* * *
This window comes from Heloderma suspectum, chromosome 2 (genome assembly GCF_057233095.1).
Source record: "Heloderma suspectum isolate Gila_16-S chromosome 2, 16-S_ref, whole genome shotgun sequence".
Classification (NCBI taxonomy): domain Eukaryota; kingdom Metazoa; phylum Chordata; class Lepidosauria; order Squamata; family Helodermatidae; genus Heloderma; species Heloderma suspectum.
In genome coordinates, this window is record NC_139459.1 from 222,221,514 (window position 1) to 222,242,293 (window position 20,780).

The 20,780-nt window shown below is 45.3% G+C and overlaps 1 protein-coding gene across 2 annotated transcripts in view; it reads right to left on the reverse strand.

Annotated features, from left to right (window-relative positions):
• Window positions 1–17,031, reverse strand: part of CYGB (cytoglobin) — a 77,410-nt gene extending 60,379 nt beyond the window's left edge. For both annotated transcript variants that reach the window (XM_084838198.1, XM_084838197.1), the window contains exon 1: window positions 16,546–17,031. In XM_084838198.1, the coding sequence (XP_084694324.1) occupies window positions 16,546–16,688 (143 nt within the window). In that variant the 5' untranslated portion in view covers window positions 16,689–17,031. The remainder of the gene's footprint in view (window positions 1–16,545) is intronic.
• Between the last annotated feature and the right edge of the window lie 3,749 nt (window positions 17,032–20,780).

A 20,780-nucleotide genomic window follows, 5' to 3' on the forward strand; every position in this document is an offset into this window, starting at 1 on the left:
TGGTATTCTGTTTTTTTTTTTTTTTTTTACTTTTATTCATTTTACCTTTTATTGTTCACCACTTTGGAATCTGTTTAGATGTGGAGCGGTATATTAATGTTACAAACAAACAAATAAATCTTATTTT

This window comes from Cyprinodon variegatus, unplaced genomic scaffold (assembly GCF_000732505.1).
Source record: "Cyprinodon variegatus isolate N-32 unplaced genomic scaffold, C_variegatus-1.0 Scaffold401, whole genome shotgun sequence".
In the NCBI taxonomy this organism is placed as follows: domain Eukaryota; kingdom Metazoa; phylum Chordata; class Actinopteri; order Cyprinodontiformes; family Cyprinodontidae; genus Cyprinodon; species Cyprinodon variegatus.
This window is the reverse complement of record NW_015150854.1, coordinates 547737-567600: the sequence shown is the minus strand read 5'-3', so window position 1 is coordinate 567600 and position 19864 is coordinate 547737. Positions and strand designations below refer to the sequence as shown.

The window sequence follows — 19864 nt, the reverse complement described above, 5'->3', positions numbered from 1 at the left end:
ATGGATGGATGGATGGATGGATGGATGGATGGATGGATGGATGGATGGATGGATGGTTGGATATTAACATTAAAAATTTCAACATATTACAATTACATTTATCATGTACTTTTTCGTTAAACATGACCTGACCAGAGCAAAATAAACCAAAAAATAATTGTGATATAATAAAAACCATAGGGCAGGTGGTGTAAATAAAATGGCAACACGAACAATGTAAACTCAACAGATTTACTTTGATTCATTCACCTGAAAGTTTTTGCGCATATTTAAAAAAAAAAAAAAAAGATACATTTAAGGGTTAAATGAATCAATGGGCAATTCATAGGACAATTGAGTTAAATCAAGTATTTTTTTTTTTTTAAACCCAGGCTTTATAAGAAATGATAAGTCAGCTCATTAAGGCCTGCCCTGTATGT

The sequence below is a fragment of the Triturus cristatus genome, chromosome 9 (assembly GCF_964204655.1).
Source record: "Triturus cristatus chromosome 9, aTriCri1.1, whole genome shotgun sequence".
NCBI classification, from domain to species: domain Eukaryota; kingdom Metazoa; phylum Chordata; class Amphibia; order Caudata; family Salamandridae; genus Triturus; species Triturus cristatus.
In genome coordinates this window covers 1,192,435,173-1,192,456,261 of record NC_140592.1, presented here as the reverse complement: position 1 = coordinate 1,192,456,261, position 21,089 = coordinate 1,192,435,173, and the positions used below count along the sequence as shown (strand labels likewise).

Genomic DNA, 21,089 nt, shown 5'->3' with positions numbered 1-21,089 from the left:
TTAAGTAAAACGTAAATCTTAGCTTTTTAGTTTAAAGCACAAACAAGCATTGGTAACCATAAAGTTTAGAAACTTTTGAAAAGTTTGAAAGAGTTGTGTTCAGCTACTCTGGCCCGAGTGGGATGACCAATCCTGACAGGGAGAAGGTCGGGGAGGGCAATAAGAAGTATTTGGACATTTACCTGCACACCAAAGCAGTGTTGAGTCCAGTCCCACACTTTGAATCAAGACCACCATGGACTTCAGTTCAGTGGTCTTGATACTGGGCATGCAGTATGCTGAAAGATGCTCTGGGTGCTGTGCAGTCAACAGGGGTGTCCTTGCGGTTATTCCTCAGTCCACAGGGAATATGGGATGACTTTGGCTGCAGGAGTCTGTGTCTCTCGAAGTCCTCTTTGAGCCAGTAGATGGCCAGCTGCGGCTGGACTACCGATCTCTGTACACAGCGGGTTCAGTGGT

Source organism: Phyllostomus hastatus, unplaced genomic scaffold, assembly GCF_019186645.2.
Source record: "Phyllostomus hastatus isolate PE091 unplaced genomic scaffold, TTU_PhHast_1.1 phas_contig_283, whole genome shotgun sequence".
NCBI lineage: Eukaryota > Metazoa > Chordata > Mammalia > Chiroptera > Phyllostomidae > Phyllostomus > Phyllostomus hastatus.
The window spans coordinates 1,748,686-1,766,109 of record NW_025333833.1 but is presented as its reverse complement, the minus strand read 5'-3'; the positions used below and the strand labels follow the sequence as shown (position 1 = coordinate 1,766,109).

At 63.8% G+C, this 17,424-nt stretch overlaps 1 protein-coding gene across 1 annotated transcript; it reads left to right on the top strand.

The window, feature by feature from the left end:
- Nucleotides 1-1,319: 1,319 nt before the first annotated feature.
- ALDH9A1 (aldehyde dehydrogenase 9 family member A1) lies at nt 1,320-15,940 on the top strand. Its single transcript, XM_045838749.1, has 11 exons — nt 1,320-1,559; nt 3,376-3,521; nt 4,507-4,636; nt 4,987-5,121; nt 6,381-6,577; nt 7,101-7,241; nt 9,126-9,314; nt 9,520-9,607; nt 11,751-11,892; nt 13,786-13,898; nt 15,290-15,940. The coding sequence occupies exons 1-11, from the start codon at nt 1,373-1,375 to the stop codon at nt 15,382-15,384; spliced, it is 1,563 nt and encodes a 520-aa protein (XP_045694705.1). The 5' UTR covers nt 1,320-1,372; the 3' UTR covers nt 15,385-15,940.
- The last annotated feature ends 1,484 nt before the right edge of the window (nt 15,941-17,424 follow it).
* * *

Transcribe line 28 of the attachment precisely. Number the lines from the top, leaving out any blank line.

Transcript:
The window, feature by feature from the left end: